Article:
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Ottawa protests: ‘strong ties’ between some occupiers and far-right extremists, minister says

Ottawa protests: ‘strong ties’ between some occupiers and far-right extremists, minister says

Public safety minister speaks after arrest of extremists accused of plotting to kill police officers in Canada border town of Coutts

Canada’s public safety minister has warned of ties between protesters occupying the country’s capital and a group of far-right extremists who were charged earlier this week in the border town of Coutts, Alberta, over an alleged plot to kill police officers.

“Several of the individuals at Coutts have strong ties to a far-right extreme organization with leaders who are in Ottawa,” the minister, Marco Medicino, told reporters on Wednesday.

The arrests on Monday came as police cleared a blockade at the border – one of a string of such protests mounted in support of the so-called freedom convoy occupation of Ottawa.

Police seized more than a dozen handguns and rifles, a cache of ammunition and body armour. Four of the arrested men are now accused of plotting to kill a number of Royal Canadian Mounted Police officers and civilians.

Medicino’s comments are likely to further stoke fears that extremist elements are present in a nationwide spate of unrest which began as a protest against Covid-19 health mandates but has embraced a broad range of anti-government grievances.

The minister did not name the extremist group linked to the Coutts arrest, saying only “we are talking about a group that is organized, agile, knowledgeable and driven by an extremist ideology where might makes right.”

But pictures after the arrests in Coutts show that some of the tactical equipment bore a flag with a white strip running diagonally across a black background.


Extremist researchers Anti-Hate Canada said the symbol is the flag of a satirical country of Diagolon – and the emblem of a “neo-fascist” and militia movement of the same name. The group has not been linked to any violence, but the researchers say that a string of meetings where members have posed with firearms indicate that it is becoming “a militia network”.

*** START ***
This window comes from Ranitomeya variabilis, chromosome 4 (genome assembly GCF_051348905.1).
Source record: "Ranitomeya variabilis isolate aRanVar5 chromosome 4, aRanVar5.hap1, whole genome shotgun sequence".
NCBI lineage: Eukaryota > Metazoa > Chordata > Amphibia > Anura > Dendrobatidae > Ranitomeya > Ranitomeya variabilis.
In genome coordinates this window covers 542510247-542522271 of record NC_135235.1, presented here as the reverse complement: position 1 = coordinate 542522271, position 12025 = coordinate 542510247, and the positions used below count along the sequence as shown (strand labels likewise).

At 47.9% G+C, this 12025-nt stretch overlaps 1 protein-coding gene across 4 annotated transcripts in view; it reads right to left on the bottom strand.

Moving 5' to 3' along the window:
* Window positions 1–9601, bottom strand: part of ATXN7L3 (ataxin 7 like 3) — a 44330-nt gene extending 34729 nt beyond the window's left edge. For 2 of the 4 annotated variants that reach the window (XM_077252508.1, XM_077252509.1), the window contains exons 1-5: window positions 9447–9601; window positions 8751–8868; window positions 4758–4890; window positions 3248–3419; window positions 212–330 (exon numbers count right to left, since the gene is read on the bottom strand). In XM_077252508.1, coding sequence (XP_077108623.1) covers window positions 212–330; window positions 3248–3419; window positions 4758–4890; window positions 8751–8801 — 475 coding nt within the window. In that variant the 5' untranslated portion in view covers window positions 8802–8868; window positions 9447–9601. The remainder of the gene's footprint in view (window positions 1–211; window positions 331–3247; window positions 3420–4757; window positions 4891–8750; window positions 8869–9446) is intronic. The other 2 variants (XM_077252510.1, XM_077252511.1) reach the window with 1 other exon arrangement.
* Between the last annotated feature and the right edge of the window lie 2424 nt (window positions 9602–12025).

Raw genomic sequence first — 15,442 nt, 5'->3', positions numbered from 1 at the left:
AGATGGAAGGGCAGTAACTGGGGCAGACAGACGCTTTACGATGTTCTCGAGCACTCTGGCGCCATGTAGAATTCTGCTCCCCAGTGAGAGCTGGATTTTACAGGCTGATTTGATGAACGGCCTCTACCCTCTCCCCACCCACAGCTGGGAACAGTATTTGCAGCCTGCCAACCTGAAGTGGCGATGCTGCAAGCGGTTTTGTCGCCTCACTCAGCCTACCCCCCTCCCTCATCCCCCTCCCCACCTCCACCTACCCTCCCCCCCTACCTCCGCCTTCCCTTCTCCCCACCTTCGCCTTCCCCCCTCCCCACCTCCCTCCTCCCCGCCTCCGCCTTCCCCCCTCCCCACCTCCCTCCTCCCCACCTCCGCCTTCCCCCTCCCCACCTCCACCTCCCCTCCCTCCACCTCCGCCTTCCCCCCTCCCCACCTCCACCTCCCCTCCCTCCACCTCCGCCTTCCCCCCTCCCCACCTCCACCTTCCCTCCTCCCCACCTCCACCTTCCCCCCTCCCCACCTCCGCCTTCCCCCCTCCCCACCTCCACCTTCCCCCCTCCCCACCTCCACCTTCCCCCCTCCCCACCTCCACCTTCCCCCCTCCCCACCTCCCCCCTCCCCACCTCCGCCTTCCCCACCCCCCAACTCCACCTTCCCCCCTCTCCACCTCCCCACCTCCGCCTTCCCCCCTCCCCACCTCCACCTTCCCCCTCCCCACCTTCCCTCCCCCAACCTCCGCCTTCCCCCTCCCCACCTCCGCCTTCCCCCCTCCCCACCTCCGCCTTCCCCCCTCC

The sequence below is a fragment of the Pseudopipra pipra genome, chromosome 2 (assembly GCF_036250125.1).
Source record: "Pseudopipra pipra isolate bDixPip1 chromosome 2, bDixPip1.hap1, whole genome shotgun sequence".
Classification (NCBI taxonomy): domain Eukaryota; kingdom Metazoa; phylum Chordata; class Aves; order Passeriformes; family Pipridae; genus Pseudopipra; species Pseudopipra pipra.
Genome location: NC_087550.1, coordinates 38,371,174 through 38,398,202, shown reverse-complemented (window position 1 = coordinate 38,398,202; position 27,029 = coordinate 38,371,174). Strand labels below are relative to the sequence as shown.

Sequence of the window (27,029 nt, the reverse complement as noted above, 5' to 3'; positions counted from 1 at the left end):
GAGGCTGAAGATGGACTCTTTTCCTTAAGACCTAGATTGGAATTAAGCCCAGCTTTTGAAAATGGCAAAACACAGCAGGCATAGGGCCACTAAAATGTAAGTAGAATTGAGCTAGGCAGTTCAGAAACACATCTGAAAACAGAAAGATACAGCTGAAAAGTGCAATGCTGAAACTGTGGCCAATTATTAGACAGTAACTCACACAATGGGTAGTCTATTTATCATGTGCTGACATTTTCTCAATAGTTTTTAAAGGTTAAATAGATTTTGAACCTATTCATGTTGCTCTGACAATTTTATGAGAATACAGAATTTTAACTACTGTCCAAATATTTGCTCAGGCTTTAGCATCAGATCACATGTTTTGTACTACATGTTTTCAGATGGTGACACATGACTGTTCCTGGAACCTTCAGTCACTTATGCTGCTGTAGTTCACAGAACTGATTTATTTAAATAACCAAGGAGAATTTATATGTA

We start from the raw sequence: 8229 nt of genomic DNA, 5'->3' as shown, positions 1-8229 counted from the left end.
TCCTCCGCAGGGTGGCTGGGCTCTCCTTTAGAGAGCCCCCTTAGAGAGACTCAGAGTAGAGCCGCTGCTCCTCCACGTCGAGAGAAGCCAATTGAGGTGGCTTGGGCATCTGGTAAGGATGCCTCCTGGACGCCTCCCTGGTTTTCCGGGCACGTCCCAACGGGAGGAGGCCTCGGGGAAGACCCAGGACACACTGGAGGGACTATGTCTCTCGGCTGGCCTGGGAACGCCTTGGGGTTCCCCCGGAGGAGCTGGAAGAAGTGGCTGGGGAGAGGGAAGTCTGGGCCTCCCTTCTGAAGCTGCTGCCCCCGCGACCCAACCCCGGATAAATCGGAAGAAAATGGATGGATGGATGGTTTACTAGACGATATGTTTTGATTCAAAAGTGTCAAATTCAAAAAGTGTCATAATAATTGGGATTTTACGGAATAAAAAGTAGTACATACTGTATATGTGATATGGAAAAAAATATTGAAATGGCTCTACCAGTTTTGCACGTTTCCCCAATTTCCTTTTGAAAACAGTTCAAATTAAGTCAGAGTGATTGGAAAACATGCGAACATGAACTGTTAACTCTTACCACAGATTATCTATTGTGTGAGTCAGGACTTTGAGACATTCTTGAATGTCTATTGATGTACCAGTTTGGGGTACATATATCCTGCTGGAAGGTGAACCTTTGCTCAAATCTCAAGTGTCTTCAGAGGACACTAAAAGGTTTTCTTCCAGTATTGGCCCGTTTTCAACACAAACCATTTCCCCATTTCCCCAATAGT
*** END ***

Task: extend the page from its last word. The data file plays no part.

On the organization’s channel on the secure messaging app Telegram, members have in recent days cheered on the Coutts and Ottawa protests and shared images of prime minister Justin Trudeau’s head on a pyke.

Anti-extremist researchers say that the group’s leader is a prominent far-right activist named Jeremy MacKenzie, a veteran of the war in Afghanistan who served in a Canadian Armed Forces infantry unit.

Last April, he told viewers on a livestream: “Let’s just go to Parliament Hill and burn it down.”

MacKenzie was arrested in late January on weapons charges in his home province in Nova Scotia and released awaiting trial. He lamented on his livestream that “all of my legally acquired and possessed firearms are now in the possession of the state”.

Not long after his release in late January, MacKenzie headed to Ottawa, where scores of trucks and other vehicles have blockaded the centre of the city for weeks. There is no suggestion that Mackenzie is connected to the arrests in Coutts.

After the Trudeau government invoked emergency powers in an effort to end the protest, MacKenzie hosted a livestream on Monday where he insisted: “Nobody’s going anywhere. You’re not scaring anybody. You want to fucking dance? Let’s dance.”

“I was ready to die in Afghanistan for a cause I didn’t even fucking believe in or care about. I care very much about this one,” he said.

Peter Smith, a researcher with Anti-Hate Canada, said the introduction of new federal emergency powers has heightened the paranoia among the entire occupation. “What separates these extremist elements from others within the larger protest movement writ large is the emphasis on the inevitability or necessity of violence as a solution,” he said.

Protesters and protest organizers in Ottawa have repeatedly disavowed violence and insisted that their protest is about peaceful civil disobedience.

But police and emergency response sources in Ottawa say the authorities are concerned that some protestors in the city may possess firearms, and some elements of the movement appear to see the occupation as the possible trigger for broader unrest.

“What we’re beginning to see emerge now are the hallmarks of a sophisticated and capable organization of a small number of individuals, but with a steel resolve, driven by an extreme ideology that would seek to create to overthrow the existing government,” Medicino said.

The anti-vaccine group Hold Fast, which is present in Ottawa, posted to Facebook: “I smell civil war coming to Canada.” On Zello, the semi-official digital radio app of the occupiers, one prolific user commented: “I think we’ve got to lynch more than Trudeau. I think the peaceful protest is going to have to start changing.”

The leader of Canada First, a far-right and antisemitic group that has been visible at the occupation, recently warned that “Trudeau cannot stop what is inevitable.”

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